I tried to write a function that duplicated `PowerMod[a, b, n]`

count `a ^ b`

mod `n`

, I am currently testing `3 ^ x mod 353`

and different `x`

, I've found that my results match those of the built-in feature until I strike `x = 10 ^ (308)`

, At this point, I get a recursion error. Is there a reason that Mathematica's built-in functions still work on these values?

```
pmod[a_, b_, mod_] : =
module[{l, z, binarylist = IntegerDigits[b, 2]val = 1}
l = length[binarylist];
clear[z];
z[1] = a;
z[j_] : = z[j] = Mod[z[j - 1]^ 2, mod];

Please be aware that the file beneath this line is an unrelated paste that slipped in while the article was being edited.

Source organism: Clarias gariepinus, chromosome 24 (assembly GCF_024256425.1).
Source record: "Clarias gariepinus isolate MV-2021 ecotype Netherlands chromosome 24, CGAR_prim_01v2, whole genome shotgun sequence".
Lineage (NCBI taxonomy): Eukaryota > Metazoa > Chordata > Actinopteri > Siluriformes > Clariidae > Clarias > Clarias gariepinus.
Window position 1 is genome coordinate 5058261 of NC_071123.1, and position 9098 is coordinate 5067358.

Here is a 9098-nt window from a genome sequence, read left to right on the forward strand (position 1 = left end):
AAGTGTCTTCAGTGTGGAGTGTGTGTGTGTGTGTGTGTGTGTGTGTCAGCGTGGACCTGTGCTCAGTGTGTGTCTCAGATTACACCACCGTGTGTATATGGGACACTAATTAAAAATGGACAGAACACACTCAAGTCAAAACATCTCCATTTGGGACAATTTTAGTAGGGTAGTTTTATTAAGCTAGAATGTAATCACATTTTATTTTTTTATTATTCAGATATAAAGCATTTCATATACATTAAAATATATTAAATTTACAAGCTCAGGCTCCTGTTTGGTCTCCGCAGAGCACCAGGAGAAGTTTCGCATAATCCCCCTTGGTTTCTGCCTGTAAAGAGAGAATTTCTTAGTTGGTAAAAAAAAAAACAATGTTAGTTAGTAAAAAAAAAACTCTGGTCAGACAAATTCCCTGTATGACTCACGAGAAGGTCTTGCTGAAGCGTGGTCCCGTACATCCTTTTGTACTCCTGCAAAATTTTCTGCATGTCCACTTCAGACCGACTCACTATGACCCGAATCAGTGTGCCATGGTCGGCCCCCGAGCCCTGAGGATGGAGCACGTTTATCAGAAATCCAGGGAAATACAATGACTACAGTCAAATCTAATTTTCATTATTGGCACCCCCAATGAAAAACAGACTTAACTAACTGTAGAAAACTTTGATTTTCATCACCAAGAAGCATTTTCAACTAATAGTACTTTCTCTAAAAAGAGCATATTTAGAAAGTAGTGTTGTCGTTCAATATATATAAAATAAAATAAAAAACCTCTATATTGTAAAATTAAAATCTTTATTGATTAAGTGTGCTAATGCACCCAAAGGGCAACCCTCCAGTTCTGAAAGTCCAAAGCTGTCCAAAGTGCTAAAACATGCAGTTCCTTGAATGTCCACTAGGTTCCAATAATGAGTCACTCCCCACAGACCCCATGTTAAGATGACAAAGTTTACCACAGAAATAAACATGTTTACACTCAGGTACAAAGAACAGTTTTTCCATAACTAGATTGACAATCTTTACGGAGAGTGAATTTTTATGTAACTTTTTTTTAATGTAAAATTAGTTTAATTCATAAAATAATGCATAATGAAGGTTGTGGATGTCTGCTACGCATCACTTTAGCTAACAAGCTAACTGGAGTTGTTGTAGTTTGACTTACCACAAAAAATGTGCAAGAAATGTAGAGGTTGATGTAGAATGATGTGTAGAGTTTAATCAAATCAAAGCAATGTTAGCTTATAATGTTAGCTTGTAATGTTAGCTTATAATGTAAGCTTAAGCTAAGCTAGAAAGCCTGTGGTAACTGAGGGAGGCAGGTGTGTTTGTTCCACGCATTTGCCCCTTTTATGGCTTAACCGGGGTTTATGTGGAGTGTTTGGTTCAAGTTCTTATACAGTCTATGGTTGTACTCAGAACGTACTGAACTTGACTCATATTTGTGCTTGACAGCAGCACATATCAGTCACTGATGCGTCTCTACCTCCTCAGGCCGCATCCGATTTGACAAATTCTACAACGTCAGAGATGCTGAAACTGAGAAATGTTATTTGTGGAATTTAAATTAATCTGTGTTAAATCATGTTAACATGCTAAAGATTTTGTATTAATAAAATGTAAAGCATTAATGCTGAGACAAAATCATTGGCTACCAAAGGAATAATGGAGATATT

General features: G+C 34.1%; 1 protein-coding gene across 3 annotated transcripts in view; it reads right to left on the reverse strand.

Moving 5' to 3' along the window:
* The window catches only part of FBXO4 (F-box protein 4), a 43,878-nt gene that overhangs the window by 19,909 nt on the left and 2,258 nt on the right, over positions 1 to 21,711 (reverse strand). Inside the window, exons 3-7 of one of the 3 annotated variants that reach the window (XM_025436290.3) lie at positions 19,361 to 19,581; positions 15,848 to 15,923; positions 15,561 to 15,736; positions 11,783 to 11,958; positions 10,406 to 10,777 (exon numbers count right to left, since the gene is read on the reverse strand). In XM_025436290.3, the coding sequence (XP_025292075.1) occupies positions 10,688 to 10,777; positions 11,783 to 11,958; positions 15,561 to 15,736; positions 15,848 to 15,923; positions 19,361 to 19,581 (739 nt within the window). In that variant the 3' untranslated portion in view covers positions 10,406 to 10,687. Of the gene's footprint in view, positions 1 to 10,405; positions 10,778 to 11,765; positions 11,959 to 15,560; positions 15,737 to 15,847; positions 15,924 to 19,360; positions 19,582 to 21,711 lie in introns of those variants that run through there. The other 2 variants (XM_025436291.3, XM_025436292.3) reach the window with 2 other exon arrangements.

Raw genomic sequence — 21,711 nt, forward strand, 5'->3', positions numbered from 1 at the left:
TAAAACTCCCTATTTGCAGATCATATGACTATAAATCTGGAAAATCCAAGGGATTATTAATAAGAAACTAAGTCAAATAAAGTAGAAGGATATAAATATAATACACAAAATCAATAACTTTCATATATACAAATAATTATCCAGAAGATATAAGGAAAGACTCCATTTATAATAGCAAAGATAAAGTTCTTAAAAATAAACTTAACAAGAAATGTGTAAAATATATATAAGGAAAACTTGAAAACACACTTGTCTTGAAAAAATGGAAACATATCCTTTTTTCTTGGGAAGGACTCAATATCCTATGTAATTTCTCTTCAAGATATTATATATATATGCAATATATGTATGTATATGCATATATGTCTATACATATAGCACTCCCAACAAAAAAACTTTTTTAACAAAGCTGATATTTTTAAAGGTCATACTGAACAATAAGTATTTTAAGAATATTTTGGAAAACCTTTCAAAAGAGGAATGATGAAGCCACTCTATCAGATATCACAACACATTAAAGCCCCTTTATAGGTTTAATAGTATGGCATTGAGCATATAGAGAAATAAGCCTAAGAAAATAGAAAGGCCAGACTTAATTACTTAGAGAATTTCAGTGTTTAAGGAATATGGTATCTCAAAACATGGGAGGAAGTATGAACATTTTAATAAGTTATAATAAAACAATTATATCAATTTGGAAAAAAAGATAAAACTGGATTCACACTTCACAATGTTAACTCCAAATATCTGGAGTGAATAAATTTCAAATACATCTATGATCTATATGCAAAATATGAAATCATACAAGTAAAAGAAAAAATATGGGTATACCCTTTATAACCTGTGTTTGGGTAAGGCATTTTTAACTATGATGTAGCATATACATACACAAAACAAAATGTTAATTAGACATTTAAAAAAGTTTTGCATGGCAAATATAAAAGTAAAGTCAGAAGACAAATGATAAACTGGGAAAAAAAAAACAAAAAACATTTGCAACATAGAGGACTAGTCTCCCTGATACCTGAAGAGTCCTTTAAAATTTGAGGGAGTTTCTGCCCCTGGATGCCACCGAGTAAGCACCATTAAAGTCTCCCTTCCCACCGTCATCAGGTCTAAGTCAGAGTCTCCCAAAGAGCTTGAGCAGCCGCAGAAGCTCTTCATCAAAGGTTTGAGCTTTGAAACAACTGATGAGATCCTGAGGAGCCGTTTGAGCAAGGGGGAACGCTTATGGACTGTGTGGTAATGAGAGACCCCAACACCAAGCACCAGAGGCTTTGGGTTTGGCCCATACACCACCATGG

z[l];
Do[
If[binarylist[[Binarylist[[binärliste[[binarylist[[j]]== 1,
val * = z[l - j + 1]; val = mod[val,
mod]],
{j, 1, l}];
val]
```

I use `l - j + 1`

because I want when `j = 1`

if binary list[[[[[j]]= 1; val * = z[j]when `j = 2`

; want `val * = z[j - 1]`

, …, `j = 1, val * = z[1]`

, This is a result of Mathematica, lists start at 1 and not at 0.

```
pmod[3, 10^305, 353]
```

`140`

```
PowerMod[3, 10^305, 353]
```

`140`

```
pmod[3, 10^308, 353]
```

$ RecursionLimit :: reclim2: Recursion depth of 1024 exceeded during the evaluation of mod[z$50178[4-1]^ 2.353],

`185`

```
PowerMod[3, 10^308, 353]
```

`58`

### To edit

I thought that might be because 10 ^ 308 exceeds 2 ^ 1024, but my calculations show that this happens at 10 ^ 309. If I use 2 ^ 1023 (I do not understand why I would do it, but I may think that too much), that explains the mistake.